Economy Grew 1.6% in Q1 2021, a 6.4% Annual Rate

U.S. Bureau of Economic Analysis

Real gross domestic product (GDP) increased at an annual rate of 6.4 percent in the first quarter of 2021 (table 1), according to the “advance” estimate released by the Bureau of Economic Analysis. In the fourth quarter of 2020, real GDP increased 4.3 percent.

The GDP estimate released today is based on source data that are incomplete or subject to further revision by the source agency (see “Source Data for the Advance Estimate” on page 3). The “second” estimate for the first quarter, based on more complete data, will be released on May 27, 2021.

Real GDP:  Percent Change from Preceding Quarter

The increase in real GDP in the first quarter reflected increases in personal consumption expenditures (PCE), nonresidential fixed investment, federal government spending, residential fixed investment, and state and local government spending that were partly offset by decreases in private inventory investment and exports. Imports, which are a subtraction in the calculation of GDP, increased (table 2).

COVID-19 Impact on the First-Quarter 2021 GDP Estimate
The increase in first quarter GDP reflected the continued economic recovery, reopening of establishments, and continued government response related to the COVID-19 pandemic. In the first quarter, government assistance payments, such as direct economic impact payments, expanded unemployment benefits, and Paycheck Protection Program loans, were distributed to households and businesses through the Coronavirus Response and Relief Supplemental Appropriations Act and the American Rescue Plan Act. The full economic effects of the COVID-19 pandemic cannot be quantified in the GDP estimate for the first quarter of 2021 because the impacts are generally embedded in source data and cannot be separately identified.

The increase in PCE reflected increases in durable goods (led by motor vehicles and parts), nondurable goods (led by food and beverages) and services (led by food services and accommodations). The increase in nonresidential fixed investment reflected increases in equipment (led by information processing equipment) and intellectual property products (led by software). The increase in federal government spending primarily reflected an increase in payments made to banks for processing and administering the Paycheck Protection Program loan applications as well as purchases of COVID-19 vaccines for distribution to the public. The decrease in private inventory investment primarily reflected a decrease in retail trade inventories.

Current‑dollar GDP increased 10.7 percent, or $554.2 billion, in the first quarter to a level of $22.05 trillion. In the fourth quarter, GDP increased 6.3 percent, or $324.5 billion (tables 1 and 3). More information on the source data that underlie the estimates is available in the Key Source and Data Assumptions file on BEA’s website.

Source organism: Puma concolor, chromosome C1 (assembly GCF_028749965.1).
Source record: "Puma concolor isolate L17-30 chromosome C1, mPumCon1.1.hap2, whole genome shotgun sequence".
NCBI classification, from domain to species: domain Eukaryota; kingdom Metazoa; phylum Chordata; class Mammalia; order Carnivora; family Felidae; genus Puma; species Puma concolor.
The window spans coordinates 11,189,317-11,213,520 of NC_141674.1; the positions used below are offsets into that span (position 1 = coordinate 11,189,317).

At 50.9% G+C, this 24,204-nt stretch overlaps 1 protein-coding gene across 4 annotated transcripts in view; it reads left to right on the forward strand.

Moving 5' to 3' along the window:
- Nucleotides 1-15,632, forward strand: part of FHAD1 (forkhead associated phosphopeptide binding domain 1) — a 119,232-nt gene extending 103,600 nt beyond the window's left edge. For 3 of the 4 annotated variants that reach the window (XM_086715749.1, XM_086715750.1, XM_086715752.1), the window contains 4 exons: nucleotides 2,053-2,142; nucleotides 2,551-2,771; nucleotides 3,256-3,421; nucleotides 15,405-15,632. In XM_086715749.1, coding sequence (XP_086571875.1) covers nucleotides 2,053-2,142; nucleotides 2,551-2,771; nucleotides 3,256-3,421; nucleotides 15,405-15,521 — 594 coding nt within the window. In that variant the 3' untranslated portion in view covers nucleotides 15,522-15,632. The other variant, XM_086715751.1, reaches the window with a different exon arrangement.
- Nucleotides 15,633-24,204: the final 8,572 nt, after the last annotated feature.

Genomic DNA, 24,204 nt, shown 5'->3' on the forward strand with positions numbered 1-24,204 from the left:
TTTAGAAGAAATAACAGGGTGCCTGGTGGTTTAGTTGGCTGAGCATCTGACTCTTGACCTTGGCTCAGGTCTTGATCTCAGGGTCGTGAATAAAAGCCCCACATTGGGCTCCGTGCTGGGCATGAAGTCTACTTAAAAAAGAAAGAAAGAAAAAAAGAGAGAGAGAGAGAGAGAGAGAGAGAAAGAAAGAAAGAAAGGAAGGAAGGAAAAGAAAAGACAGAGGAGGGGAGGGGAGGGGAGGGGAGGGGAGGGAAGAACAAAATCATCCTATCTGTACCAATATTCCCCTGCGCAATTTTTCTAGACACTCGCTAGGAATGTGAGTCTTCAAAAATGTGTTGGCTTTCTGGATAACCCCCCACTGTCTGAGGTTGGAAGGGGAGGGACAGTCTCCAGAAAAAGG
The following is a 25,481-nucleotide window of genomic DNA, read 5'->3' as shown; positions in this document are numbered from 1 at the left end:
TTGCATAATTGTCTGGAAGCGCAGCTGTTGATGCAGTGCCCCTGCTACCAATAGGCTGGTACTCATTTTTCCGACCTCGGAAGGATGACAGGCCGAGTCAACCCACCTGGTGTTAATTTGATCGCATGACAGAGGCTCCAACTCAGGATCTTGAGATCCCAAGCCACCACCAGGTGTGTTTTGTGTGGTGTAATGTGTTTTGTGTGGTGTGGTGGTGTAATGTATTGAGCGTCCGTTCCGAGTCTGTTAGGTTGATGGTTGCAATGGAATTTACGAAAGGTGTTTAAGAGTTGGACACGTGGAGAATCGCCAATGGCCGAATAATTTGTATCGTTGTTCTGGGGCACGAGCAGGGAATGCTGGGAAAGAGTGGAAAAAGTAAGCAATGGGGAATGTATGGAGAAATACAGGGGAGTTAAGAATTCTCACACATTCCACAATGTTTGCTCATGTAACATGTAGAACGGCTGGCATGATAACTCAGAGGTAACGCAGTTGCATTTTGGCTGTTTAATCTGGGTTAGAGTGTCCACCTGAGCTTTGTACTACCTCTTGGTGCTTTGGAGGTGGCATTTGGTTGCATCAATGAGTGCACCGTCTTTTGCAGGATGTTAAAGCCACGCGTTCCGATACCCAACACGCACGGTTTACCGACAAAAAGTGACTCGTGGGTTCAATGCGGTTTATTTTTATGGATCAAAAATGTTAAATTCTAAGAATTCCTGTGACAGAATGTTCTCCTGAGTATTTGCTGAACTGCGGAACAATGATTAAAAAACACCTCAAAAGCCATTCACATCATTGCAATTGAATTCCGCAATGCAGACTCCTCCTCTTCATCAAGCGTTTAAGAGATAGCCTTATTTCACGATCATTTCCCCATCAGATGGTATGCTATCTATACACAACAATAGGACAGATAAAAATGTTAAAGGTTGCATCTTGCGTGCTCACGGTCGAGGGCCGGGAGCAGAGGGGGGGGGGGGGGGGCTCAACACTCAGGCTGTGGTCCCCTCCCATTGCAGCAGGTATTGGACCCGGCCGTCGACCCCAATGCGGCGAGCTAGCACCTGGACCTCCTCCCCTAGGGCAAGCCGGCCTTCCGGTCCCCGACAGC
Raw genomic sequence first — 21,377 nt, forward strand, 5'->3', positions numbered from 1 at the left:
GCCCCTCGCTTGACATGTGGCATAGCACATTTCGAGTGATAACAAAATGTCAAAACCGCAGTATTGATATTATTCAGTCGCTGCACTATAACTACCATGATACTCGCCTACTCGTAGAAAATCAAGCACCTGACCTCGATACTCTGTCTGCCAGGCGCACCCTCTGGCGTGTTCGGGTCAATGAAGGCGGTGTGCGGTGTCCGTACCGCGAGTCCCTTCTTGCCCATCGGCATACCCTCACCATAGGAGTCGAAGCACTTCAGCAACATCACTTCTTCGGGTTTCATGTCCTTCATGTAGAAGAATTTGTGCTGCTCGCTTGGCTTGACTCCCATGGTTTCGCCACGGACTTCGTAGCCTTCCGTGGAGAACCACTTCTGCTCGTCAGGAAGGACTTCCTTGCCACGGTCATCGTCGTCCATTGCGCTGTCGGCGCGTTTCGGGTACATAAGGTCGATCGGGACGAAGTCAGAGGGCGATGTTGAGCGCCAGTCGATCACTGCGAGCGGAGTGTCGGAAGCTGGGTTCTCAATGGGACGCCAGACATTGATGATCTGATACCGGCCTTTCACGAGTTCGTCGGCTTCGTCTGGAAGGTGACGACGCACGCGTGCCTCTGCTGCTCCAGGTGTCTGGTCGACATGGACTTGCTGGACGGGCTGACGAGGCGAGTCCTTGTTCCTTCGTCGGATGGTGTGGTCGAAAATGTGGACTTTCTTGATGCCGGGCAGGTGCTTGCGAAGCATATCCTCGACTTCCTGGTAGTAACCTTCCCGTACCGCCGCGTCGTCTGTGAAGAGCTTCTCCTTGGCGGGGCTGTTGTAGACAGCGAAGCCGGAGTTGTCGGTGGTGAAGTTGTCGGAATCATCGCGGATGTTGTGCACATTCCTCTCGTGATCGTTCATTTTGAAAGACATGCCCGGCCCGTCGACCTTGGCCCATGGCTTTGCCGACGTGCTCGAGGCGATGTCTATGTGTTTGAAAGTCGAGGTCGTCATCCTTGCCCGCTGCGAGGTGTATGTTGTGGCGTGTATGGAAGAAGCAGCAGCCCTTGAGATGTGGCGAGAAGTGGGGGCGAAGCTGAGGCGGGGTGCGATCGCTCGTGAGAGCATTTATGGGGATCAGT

The price index for gross domestic purchases increased 3.8 percent in the first quarter, compared with 1.7 percent in the fourth quarter (table 4). The PCE price index increased 3.5 percent, compared with an increase of 1.5 percent. Excluding food and energy prices, the PCE price index increased 2.3 percent, compared with an increase of 1.3 percent.

Personal Income

Current-dollar personal income increased $2.40 trillion in the first quarter, or 59.0 percent, compared with a decrease of $351.4 billion, or 6.9 percent, in the fourth quarter. The increase primarily reflected government social benefits related to pandemic relief programs, notably direct economic impact payments to households established by the Coronavirus Response and Relief Supplemental Appropriations Act and the American Rescue Plan Act (table 8). Additional information on several factors impacting personal income can be found in “Effects of Selected Federal Pandemic Response Programs on Personal Income.”

Disposable personal income increased $2.36 trillion, or 67.0 percent, in the first quarter, compared with a decrease of $402.1 billion, or 8.8 percent, in the fourth quarter. Real disposable personal income increased 61.3 percent, compared with a decrease of 10.1 percent.

Personal saving was $4.12 trillion in the first quarter, compared with $2.25 trillion in the fourth quarter.  The personal saving rate—personal saving as a percentage of disposable personal income—was 21.0 percent in the first quarter, compared with 13.0 percent in the fourth quarter.

Source Data for the Advance Estimate

Information on the key source data and assumptions used in the advance estimate is provided in a Technical Note that is posted with the news release on BEA’s website. A detailed Key Source Data and Assumptions file is also posted for each release. For information on updates to GDP, see the “Additional Information” section that follows.

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